Introduction to Calculus and Analysis Volume II/2: Chapters 5 - 8

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Springer Science & Business Media, Dec 14, 1999 - Mathematics - 412 pages
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From the reviews: " of the best textbooks introducing several generations of mathematicians to higher mathematics. ... This excellent book is highly recommended both to instructors and students." --Acta Scientiarum Mathematicarum, 1991


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Integral to Repeated Single
Theorem Stokess Theorem
ous dependence on the parameter
Stokess Theorem
Integrals over Simple Surfaces
Variables 11
pound Functions and
Functionsof a Complex Variable
Developments and Applications
List of Biographical Dates
Area 515
Basic Properties of Continuous

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About the author (1999)

Biography of Richard Courant

Richard Courant was born in 1888 in a small town of what is now Poland, and died in New Rochelle, N.Y. in 1972. He received his doctorate from the legendary David Hilbert in Göttingen, where later he founded and directed its famed mathematics Institute, a Mecca for mathematicians in the twenties. In 1933 the Nazi government dismissed Courant for being Jewish, and he emigrated to the United States. He found, in New York, what he called "a reservoir of talent" to be tapped. He built, at New York University, a new mathematical Sciences Institute that shares the philosophy of its illustrious predecessor and rivals it in worldwide influence.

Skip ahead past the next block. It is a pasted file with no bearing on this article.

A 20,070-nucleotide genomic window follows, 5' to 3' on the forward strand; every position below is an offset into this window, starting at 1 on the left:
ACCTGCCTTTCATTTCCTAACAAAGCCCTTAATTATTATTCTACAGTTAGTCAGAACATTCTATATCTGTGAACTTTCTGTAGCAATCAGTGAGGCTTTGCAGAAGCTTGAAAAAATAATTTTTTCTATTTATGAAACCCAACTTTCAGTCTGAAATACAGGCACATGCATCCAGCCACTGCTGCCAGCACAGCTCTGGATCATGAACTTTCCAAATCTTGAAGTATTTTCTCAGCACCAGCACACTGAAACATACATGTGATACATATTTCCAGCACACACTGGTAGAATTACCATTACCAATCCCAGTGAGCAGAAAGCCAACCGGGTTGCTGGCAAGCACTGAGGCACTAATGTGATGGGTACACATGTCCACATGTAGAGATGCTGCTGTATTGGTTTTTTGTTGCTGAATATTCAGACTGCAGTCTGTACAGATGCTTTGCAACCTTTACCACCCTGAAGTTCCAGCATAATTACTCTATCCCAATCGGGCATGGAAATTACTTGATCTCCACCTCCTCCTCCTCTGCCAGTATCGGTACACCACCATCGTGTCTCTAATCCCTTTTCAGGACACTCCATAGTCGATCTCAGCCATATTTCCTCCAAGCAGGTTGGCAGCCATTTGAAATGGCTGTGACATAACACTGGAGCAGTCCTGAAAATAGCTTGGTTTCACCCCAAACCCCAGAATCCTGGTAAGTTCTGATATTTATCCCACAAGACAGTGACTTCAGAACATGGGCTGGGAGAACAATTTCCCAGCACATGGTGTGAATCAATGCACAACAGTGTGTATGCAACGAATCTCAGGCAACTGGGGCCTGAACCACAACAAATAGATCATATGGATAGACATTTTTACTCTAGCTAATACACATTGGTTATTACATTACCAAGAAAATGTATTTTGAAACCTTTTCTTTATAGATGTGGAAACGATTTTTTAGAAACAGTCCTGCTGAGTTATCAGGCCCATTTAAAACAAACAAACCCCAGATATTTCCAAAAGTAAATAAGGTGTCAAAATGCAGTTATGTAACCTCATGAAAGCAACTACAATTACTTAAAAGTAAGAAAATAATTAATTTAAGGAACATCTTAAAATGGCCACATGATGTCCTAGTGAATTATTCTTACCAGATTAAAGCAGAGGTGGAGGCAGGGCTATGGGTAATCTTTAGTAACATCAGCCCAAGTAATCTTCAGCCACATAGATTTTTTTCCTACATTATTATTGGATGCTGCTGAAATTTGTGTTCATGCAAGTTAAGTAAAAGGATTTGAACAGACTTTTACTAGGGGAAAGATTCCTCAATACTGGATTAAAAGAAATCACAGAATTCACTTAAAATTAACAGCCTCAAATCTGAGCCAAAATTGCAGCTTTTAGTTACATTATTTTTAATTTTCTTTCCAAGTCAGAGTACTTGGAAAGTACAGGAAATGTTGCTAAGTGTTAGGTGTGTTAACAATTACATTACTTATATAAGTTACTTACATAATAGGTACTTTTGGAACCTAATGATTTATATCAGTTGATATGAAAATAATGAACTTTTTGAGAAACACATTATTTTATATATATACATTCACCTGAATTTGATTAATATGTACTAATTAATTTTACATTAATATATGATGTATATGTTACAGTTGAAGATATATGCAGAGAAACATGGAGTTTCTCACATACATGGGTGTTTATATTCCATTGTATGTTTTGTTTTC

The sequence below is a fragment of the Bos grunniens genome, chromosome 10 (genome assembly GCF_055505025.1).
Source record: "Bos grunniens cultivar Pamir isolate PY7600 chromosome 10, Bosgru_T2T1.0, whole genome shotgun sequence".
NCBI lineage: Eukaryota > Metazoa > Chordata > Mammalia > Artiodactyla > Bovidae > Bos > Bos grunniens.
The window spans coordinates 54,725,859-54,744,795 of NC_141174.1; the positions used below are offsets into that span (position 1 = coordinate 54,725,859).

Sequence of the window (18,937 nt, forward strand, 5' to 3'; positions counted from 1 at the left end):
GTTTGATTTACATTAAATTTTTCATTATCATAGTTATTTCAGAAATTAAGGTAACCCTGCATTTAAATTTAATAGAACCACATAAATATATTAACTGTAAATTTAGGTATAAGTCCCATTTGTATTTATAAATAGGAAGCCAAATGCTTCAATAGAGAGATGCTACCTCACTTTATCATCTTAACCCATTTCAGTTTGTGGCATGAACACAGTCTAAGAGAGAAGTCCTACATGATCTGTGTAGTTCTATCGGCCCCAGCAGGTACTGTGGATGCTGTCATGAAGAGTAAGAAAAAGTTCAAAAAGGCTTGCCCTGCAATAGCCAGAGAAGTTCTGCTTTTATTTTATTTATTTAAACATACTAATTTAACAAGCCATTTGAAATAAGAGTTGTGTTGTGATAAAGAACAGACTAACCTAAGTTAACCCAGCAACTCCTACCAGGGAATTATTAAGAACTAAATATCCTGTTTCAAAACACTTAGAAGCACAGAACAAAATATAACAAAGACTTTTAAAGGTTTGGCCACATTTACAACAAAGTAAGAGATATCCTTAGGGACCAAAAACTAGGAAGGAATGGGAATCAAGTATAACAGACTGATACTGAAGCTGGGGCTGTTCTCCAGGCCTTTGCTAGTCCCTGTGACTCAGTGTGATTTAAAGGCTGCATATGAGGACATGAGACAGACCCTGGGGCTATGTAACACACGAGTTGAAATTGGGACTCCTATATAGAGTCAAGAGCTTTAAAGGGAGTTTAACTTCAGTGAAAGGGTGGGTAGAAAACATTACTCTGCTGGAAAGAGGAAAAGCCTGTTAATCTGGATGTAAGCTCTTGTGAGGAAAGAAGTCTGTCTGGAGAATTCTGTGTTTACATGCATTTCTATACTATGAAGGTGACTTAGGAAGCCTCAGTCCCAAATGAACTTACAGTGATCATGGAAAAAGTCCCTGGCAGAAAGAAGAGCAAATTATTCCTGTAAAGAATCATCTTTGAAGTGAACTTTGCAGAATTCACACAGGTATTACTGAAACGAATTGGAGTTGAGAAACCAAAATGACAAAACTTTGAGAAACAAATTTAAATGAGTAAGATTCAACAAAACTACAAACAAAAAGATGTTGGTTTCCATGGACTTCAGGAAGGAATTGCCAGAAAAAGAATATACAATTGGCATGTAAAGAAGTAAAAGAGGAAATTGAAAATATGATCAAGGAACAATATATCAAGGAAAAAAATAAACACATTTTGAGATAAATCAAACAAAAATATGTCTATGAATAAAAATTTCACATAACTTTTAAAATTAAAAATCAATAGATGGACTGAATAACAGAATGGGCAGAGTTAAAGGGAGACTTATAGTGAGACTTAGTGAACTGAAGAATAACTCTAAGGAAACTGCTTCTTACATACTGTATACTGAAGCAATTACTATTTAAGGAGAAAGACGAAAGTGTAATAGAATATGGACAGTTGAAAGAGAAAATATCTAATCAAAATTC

For Courant mathematics was an adventure, with applications forming a vital part. This spirit is reflected in his books, in particular in his influential calculus text, revised in collaboration with his brilliant younger colleague, Fritz John.
(P.D. Lax)

Biography of Fritz John

Fritz John was born on June 14, 1910, in Berlin. After his school years in Danzig (now Gdansk, Poland), he studied in Göttingen and received his doctorate in 1933, just when the Nazi regime came to power. As he was half-Jewish and his bride Aryan, he had to flee Germany in 1934. After a year in Cambridge, UK, he accepted a position at the University of Kentucky, and in 1946 joined Courant, Friedrichs and Stoker in building up New York University the institute that later became the Courant Institute of Mathematical Sciences. He remained there until his death in New Rochelle on February 10, 1994.
John's research and the books he wrote had a strong impact on the development of many fields of mathematics, foremost in partial differential equations. He also worked on Radon transforms, illposed problems, convex geometry, numerical analysis, elasticity theory. In connection with his work in latter field, he and Nirenberg introduced the space of the BMO-functions (bounded mean oscillations). Fritz John's work exemplifies the unity of mathematics as well as its elegance and its beauty.
(J. Moser)

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